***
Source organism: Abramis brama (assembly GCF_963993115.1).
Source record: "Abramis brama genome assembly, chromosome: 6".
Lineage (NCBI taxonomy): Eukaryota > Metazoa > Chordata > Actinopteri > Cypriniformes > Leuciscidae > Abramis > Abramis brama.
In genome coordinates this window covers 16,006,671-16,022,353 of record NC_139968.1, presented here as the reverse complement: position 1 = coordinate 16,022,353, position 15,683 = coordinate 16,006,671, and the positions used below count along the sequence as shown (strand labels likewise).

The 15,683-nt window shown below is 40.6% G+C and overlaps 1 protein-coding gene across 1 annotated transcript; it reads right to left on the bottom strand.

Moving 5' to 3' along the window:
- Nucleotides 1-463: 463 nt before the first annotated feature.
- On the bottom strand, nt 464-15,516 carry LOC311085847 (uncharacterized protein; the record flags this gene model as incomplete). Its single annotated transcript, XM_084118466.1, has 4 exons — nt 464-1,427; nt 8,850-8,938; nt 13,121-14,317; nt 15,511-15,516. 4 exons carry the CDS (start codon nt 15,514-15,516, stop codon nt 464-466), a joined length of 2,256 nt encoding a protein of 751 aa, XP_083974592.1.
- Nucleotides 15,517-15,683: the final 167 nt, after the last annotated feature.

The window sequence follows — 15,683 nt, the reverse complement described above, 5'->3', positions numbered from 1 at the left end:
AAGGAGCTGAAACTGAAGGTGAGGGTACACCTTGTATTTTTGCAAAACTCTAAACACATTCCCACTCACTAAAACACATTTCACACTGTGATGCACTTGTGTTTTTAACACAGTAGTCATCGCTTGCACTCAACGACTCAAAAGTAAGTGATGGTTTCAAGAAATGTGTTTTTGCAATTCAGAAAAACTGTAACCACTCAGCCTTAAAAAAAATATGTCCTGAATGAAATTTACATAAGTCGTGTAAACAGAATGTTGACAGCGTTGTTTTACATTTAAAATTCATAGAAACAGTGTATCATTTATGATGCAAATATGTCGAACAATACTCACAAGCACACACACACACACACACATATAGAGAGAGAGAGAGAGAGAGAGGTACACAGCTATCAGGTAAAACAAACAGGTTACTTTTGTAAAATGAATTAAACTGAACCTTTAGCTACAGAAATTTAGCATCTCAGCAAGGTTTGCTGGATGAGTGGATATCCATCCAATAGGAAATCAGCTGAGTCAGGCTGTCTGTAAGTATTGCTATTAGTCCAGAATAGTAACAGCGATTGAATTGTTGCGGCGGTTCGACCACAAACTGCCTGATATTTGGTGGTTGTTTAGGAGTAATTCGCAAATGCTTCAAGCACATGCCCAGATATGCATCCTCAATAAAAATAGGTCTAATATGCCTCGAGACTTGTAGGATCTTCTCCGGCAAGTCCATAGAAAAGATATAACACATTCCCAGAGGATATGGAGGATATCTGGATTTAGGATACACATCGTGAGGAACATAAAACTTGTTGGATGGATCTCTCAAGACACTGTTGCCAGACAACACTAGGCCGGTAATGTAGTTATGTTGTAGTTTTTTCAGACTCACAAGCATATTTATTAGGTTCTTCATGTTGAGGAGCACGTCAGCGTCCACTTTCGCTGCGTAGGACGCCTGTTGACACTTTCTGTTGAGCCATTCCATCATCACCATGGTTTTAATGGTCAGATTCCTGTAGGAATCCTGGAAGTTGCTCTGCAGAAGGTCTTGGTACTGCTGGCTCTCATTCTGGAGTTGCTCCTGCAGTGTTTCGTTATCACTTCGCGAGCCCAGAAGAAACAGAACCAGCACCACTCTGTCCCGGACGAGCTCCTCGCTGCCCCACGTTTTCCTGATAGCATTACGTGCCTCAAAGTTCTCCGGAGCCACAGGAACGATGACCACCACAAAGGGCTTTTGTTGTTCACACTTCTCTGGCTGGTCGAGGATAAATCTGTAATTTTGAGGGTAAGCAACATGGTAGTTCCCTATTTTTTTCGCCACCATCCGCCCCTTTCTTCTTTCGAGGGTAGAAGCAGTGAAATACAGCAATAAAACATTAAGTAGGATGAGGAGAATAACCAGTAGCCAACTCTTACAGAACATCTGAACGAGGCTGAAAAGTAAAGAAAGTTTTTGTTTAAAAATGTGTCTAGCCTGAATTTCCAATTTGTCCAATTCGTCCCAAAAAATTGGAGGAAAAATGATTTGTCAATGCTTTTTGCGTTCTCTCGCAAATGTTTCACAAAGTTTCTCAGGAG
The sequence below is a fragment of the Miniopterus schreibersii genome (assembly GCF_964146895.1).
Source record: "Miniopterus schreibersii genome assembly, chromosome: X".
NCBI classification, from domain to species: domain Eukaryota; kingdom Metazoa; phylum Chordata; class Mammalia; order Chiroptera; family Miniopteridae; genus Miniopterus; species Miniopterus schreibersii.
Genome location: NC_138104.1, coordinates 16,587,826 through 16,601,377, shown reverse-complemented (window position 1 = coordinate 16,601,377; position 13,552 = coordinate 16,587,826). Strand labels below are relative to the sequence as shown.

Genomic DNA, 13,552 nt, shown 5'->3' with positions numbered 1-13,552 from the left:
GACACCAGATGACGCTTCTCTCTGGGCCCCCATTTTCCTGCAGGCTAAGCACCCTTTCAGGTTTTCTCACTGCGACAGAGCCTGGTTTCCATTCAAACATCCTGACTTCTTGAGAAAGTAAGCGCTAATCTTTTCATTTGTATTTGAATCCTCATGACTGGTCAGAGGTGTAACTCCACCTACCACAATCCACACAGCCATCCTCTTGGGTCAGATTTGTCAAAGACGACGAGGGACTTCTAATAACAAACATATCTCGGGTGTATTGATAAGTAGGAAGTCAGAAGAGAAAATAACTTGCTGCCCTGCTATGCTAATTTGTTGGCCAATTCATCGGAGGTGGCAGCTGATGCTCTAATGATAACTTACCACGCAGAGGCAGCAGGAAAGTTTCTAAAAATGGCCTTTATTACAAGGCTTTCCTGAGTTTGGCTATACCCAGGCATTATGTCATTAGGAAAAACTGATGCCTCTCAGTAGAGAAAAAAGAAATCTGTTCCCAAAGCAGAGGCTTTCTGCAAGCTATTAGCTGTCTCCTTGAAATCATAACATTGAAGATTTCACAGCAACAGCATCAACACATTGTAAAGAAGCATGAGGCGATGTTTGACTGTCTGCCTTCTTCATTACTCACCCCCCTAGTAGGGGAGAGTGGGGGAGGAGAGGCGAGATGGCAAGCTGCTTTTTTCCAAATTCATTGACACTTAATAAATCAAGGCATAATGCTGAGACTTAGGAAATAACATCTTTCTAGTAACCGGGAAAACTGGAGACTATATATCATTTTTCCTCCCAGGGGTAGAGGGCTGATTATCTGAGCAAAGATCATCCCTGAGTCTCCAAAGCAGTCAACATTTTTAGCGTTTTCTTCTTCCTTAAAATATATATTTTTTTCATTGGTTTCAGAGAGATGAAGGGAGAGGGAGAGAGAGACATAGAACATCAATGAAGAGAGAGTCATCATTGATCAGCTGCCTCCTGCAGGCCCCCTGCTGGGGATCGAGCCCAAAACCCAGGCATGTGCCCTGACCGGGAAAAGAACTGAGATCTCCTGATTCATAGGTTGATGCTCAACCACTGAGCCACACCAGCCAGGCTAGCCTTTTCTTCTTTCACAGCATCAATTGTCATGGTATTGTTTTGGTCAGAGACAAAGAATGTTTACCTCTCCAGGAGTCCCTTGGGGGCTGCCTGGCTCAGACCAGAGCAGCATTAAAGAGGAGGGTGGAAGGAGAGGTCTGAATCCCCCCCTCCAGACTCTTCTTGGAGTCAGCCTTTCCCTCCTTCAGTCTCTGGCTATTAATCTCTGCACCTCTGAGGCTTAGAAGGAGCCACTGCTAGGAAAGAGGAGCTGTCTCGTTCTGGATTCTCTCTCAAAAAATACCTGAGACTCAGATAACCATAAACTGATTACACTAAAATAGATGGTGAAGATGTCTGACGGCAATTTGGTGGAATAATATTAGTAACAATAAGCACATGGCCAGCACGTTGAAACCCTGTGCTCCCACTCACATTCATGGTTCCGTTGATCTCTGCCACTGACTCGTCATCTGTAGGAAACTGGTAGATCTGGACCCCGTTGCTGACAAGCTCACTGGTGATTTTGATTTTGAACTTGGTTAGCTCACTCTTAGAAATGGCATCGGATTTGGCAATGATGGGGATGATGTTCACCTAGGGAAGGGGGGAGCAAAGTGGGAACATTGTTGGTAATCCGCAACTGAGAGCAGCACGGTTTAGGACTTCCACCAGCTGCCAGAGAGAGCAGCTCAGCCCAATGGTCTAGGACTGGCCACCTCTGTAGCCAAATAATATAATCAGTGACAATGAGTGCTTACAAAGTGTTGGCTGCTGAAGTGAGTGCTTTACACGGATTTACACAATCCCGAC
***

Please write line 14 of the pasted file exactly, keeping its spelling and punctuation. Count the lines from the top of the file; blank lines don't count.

NCBI classification, from domain to species: domain Eukaryota; kingdom Metazoa; phylum Chordata; class Mammalia; order Chiroptera; family Miniopteridae; genus Miniopterus; species Miniopterus schreibersii.